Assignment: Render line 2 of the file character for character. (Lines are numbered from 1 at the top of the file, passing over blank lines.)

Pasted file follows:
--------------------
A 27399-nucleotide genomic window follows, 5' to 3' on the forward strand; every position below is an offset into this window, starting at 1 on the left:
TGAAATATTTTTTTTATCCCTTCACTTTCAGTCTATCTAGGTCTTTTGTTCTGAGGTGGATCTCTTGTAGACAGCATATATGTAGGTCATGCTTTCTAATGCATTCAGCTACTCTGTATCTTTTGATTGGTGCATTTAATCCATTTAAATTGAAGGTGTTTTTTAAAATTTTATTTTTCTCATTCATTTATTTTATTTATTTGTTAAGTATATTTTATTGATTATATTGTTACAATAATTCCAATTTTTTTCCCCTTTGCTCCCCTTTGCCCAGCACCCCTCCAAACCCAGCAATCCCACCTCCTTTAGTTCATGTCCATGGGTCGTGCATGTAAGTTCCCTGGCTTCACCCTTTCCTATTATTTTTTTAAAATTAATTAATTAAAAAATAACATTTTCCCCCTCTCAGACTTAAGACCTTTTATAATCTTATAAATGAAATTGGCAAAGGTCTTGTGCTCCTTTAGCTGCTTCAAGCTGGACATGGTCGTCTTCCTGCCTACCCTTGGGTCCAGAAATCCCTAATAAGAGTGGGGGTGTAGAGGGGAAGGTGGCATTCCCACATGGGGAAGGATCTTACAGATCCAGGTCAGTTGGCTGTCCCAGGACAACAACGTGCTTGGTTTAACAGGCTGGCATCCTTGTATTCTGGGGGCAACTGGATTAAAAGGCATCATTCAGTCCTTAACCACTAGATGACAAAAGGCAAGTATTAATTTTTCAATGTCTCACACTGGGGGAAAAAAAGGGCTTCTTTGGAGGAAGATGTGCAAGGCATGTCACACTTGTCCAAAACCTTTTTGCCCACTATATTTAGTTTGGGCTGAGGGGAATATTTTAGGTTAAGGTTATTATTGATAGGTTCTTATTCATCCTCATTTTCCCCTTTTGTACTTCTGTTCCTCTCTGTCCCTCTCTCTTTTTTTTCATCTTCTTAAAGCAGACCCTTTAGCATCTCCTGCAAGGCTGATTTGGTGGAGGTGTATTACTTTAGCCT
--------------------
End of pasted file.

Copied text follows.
TGAAATATTTTTTTTATCCCTTCACTTTCAGTCTATCTAGGTCTTTTGTTCTGAGGTGGATCTCTTGTAGACAGCATATATGTAGGTCATGCTTTCTAATGCATTCAGCTACTCTGTATCTTTTGATTGGTGCATTTAATCCATTTAAATTGAAGGTGTTTTTTAAAATTTTATTTTTCTCATTCATTTATTTTATTTATTTGTTAAGTATATTTTATTGATTATATTGTTACAATAATTCCAATTTTTTTCCCCTTTGCTCCCCTTTGCCCAGCACCCCTCCAAACCCAGCAATCCCACCTCCTTTAGTTCATGTCCATGGGTCGTGCATGTAAGTTCCCTGGCTTCACCCTTTCCTATTATTTTTTTAAAATTAATTAATTAAAAAATAACATTTTCCCCCTCTCAGACTTAAGACCTTTTATAATCTTATAAATGAAATTGGCAAAGGTCTTGTGCTCCTTTAGCTGCTTCAAGCTGGACATGGTCGTCTTCCTGCCTACCCTTGGGTCCAGAAATCCCTAATAAGAGTGGGGGTGTAGAGGGGAAGGTGGCATTCCCACATGGGGAAGGATCTTACAGATCCAGGTCAGTTGGCTGTCCCAGGACAACAACGTGCTTGGTTTAACAGGCTGGCATCCTTGTATTCTGGGGGCAACTGGATTAAAAGGCATCATTCAGTCCTTAACCACTAGATGACAAAAGGCAAGTATTAATTTTTCAATGTCTCACACTGGGGGAAAAAAAGGGCTTCTTTGGAGGAAGATGTGCAAGGCATGTCACACTTGTCCAAAACCTTTTTGCCCACTATATTTAGTTTGGGCTGAGGGGAATATTTTAGGTTAAGGTTATTATTGATAGGTTCTTATTCATCCTCATTTTCCCCTTTTGTACTTCTGTTCCTCTCTGTCCCTCTCTCTTTTTTTTCATCTTCTTAAAGCAGACCCTTTAGCATCTCCTGCAAGGCTGATTTGGTGGAGGTGTATTACTTTAGCCT